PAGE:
W3C home > Mailing lists > Public > public-qt-comments@w3.org > November 2006

your outstanding comments on F&O and XLST 2.0 (was: Re: transition request: XPath 2.0, XQuery 1.0, XSLT 2.0, et al. to Proposed Recommendation)

From: C. M. Sperberg-McQueen <cmsmcq@acm.org>
Date: Tue, 14 Nov 2006 21:39:30 -0700
Message-Id: <47599BA1-B563-450E-9DC1-D4C2ADDBD08B@acm.org>
Cc: "C. M. Sperberg-McQueen" <cmsmcq@acm.org>, w3c-archive@w3.org, public-qt-comments@w3.org, Dan Connolly <connolly@w3.org>, Philippe Le Hegaret <plh@w3.org>
To: Björn Höhrmann <derhoermi@gmx.net>

On Fri, 10 Nov 2006 13:09:31 +0100, you wrote (in message

 > * C. M. Sperberg-McQueen wrote:
 >> Each comment received before the beginning of October has been
 >> formally addressed by the Working Groups;

 > http://lists.w3.org/Archives/Public/public-qt-comments/2006Jan/0052
 > has, as far as I can tell, not been formally addressed by the
 > Working Groups.

Thank you for the correction; my apologies for the misstatement.

As regards your message 0052 of 11 January of this year, sent to the
XML Schema, XML Query, and XSL Working Groups, I think that I am at
least partially responsible for its not being tracked as a comment
against the Candidate Recommendation draft of the XPath Functions and
Operators document; my apologies. From time to time, I have made it my
practice to review comments which are not made in Bugzilla but
received only as email to the comments list for the
query/transformation specifications.  So I should have copied your
comment into Bugzilla so that it could be tracked in the normal way.

After rereading the discussion thread starting from your message, I
surmise that I did not do so because I did not realize that your
message was intended as a CR comment against Functions and Operators.
I interpreted it instead as an open-ended request for enhancement to
the regular expression language defined by XML Schema, also sent to
the other two working groups since they are interested parties in
anything that affects the XML Schema regular expression language.  My
apologies for my failure of understanding.

Alerted by your email of last Friday to the correct interpretation of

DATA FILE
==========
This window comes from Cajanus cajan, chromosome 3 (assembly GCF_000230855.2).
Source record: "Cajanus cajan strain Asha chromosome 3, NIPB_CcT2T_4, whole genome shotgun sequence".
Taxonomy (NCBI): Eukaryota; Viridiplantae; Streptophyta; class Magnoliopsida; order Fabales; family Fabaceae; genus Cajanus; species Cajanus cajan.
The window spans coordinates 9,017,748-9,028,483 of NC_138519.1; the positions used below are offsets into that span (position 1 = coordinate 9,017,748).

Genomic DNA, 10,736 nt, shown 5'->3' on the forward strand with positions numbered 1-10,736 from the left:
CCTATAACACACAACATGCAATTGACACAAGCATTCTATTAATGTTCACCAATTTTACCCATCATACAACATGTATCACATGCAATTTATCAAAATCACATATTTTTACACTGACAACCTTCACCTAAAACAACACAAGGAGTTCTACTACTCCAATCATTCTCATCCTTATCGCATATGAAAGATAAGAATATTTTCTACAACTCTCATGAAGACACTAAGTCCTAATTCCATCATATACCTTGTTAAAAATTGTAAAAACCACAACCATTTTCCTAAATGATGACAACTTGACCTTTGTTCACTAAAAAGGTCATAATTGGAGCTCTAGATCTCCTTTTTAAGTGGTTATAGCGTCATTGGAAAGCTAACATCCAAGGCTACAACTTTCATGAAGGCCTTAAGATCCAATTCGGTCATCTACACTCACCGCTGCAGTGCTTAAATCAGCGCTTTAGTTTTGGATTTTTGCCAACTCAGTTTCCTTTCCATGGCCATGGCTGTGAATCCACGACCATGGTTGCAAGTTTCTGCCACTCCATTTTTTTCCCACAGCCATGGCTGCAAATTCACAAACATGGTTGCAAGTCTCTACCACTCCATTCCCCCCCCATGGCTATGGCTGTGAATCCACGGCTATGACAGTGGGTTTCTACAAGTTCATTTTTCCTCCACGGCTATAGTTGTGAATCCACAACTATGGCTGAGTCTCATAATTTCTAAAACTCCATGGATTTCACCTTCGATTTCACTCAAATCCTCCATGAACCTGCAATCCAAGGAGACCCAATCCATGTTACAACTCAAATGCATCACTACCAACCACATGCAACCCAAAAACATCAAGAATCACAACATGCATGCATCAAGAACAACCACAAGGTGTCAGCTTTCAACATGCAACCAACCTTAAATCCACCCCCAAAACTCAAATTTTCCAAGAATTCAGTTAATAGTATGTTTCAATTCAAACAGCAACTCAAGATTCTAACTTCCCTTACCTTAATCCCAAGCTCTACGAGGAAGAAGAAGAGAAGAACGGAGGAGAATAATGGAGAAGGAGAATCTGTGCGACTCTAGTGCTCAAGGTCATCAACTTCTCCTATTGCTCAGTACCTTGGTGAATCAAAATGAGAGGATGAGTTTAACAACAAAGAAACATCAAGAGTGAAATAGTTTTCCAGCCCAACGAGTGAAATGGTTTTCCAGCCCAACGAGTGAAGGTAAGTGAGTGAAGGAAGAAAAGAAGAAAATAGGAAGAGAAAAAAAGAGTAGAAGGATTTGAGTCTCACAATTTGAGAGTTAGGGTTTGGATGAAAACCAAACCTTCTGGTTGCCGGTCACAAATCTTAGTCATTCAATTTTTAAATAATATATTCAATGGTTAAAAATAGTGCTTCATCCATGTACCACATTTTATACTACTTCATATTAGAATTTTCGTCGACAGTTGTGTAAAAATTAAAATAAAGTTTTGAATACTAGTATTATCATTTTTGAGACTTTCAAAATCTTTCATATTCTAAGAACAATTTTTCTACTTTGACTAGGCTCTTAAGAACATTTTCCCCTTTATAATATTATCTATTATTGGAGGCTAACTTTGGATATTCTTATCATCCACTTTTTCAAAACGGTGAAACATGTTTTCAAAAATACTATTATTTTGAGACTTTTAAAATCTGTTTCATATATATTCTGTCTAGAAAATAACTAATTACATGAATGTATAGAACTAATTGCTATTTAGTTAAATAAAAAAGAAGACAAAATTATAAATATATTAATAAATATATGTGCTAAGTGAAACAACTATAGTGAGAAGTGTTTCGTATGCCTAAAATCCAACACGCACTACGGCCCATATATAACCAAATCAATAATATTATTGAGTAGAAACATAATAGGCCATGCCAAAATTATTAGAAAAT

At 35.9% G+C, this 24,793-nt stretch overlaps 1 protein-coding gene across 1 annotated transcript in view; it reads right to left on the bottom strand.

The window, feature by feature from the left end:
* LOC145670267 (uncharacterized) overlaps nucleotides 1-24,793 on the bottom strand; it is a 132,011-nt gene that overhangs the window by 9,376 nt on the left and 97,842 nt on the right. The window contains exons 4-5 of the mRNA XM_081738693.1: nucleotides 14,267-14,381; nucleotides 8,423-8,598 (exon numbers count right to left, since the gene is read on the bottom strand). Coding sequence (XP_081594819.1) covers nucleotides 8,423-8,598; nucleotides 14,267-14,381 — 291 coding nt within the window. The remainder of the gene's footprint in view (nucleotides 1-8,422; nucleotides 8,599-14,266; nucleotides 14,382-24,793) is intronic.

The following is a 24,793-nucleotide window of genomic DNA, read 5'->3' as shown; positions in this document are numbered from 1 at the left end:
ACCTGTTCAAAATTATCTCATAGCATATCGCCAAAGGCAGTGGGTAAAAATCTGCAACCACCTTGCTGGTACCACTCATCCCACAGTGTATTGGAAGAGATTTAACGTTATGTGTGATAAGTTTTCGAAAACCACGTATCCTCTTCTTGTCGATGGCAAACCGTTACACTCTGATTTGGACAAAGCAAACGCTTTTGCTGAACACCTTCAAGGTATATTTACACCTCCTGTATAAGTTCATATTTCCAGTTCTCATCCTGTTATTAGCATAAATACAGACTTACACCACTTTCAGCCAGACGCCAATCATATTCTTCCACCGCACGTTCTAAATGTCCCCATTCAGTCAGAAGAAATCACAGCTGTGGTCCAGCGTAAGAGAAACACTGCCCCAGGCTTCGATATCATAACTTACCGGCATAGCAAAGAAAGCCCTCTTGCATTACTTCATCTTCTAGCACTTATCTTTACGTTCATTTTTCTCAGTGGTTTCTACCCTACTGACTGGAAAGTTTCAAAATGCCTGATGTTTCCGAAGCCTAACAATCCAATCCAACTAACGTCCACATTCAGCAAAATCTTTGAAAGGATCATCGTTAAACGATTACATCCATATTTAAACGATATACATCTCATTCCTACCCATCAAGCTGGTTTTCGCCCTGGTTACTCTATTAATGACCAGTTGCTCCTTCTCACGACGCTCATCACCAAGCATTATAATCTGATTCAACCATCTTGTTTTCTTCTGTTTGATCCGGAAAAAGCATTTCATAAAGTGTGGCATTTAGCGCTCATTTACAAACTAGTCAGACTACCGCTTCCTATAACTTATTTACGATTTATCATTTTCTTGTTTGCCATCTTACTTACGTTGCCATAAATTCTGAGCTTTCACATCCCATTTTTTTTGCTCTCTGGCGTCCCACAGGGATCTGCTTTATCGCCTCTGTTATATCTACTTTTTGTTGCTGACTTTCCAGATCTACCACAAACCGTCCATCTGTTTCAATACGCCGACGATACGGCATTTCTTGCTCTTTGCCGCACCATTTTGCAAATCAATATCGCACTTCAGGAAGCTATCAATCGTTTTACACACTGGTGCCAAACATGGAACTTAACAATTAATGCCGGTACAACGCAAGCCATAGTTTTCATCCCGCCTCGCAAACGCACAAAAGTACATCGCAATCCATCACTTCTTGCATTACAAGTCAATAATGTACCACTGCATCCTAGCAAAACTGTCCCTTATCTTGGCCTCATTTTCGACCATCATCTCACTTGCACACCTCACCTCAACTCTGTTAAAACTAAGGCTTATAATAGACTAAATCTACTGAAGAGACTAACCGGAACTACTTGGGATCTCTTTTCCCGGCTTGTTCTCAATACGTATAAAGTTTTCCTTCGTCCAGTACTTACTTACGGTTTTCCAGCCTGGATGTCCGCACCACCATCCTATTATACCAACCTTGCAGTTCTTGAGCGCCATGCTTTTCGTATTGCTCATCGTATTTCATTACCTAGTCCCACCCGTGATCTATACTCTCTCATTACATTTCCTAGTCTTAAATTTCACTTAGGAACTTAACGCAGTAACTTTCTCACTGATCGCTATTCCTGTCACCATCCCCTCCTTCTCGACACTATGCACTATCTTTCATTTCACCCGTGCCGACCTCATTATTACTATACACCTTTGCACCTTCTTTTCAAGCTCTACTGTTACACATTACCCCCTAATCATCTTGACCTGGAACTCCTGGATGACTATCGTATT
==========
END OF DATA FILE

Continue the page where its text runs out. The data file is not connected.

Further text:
your email of last January, the XML Query and XSL Working Groups
discussed your proposal at their joint meeting today.

It was pointed out that several of your examples appear to be
expressible in the existing regex language (using, for example, the
character category Cc for control characters, or the character
category Co for private use characters, or the character block
PrivateUse for the private use area), but several members of the
Working Groups were inclined to regard your email as suggesting a
useful enhancement of the regular expression language and something to
be considered for a future version of XML Schema and a corresponding
future version of Functions and Operators.  The functionality you
describe does not appear to be necessary to meet the requirements
agreed on for the current version of Functions and Operators, however,
and so the Working Groups concluded that the change proposed is out of
scope for version 1.0 of that spec.

Some WG members suggested that implicit in your comments is the
proposition that the regular expression language defined by XML Schema
should be usable as a general-purpose regex language for Unicode data
streams, and that if the XML Schema regex language is to fill that
role, it should perhaps be spun off into a separate specification;
others were not persuaded by this idea, but I record it for
consideration by those who may read this email thread.

In the end, the Working Group determined to treat your email of
January as a request for enhancement, to be considered as a possible
requirement for future version(s) of Functions and Operators, but not
to introduce the suggested change into version 1.0 of that spec.